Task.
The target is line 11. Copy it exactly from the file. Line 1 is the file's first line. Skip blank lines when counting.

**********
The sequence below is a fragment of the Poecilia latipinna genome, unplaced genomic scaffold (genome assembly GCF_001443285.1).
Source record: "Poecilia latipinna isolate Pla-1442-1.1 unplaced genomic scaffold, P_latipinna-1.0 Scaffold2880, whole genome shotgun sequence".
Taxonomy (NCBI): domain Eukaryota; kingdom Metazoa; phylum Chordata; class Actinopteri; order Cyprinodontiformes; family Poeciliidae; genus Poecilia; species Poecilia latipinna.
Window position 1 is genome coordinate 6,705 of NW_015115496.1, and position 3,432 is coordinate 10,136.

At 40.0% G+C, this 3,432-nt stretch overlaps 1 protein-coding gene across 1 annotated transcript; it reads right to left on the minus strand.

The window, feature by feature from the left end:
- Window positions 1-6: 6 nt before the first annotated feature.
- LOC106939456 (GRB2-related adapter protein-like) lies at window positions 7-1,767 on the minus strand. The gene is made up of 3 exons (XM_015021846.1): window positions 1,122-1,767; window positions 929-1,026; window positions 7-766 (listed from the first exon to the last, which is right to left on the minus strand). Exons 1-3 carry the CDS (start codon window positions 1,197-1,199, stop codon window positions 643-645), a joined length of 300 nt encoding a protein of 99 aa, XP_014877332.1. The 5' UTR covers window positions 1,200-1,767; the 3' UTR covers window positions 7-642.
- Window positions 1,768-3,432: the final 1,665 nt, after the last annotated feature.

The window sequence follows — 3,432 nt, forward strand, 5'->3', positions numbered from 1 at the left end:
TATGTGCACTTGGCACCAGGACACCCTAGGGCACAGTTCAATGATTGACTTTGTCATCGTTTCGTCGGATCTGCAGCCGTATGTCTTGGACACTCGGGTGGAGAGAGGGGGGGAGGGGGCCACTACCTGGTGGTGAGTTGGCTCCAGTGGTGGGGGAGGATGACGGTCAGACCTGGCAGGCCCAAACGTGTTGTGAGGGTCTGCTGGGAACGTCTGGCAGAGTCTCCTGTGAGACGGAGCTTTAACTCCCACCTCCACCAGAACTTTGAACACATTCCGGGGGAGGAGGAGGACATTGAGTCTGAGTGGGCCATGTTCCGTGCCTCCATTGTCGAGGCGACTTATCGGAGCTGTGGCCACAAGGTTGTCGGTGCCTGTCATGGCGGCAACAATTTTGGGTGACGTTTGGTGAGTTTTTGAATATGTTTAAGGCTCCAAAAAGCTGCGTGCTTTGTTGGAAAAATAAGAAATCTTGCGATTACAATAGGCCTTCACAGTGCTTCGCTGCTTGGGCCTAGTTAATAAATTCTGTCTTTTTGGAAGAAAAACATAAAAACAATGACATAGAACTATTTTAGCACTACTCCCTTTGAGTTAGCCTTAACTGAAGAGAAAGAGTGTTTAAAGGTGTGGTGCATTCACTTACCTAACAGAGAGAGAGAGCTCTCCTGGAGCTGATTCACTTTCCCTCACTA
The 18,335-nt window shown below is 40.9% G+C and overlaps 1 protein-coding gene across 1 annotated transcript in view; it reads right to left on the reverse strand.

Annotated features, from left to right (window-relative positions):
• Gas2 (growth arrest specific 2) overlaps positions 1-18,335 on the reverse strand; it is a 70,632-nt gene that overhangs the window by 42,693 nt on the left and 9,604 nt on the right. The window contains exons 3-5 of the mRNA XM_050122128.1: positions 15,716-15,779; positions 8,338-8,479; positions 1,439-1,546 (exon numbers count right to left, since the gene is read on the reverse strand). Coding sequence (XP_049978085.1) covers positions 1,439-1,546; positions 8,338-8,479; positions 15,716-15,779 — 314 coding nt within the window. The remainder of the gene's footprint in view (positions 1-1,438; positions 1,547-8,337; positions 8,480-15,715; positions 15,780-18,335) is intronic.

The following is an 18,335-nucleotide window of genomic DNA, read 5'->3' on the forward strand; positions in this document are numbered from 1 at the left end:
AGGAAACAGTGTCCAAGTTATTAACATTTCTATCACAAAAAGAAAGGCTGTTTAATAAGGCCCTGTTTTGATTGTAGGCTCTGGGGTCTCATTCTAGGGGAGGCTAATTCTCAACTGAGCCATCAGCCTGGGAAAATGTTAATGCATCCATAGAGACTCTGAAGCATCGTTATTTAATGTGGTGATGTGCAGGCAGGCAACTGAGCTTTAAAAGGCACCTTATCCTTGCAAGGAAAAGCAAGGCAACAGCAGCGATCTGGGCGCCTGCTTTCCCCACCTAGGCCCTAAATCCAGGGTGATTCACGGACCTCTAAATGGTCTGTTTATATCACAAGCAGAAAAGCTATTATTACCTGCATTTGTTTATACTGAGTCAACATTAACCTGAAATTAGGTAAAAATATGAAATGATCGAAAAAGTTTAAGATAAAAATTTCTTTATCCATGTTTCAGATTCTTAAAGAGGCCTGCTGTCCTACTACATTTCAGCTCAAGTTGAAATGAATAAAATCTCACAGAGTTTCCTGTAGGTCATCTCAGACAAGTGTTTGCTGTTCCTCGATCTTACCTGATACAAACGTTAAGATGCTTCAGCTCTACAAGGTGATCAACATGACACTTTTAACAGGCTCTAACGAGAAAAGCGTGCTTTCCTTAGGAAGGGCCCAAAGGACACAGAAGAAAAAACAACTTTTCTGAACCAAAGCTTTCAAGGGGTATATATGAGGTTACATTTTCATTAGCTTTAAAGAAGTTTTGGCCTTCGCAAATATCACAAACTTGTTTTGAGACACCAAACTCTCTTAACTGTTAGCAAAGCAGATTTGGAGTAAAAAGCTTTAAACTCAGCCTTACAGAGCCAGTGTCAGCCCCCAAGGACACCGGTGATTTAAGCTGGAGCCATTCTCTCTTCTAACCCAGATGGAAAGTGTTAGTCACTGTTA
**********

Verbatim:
TATGTGCACTTGGCACCAGGACACCCTAGGGCACAGTTCAATGATTGACTTTGTCATCGTTTCGTCGGATCTGCAGCCGTATGTCTTGGACACTCGGGTGGAGAGAGGGGGGGAGGGGGCCACTACCTGGTGGTGAGTTGGCTCCAGTGGTGGGGGAGGATGACGGTCAGACCTGGCAGGCCCAAACGTGTTGTGAGGGTCTGCTGGGAACGTCTGGCAGAGTCTCCTGTGAGACGGAGCTTTAACTCCCACCTCCACCAGAACTTTGAACACATTCCGGGGGAGGAGGAGGACATTGAGTCTGAGTGGGCCATGTTCCGTGCCTCCATTGTCGAGGCGACTTATCGGAGCTGTGGCCACAAGGTTGTCGGTGCCTGTCATGGCGGCAACAATTTTGGGTGACGTTTGGTGAGTTTTTGAATATGTTTAAGGCTCCAAAAAGCTGCGTGCTTTGTTGGAAAAATAAGAAATCTTGCGATTACAATAGGCCTTCACAGTGCTTCGCTGCTTGGGCCTAGTTAATAAATTCTGTCTTTTTGGAAGAAAAACATAAAAACAATGACATAGAACTATTTTAGCACTACTCCCTTTGAGTTAGCCTTAACTGAAGAGAAAGAGTGTTTAAAGGTGTGGTGCATTCACTTACCTAACAGAGAGAGAGAGCTCTCCTGGAGCTGATTCACTTTCCCTCACTA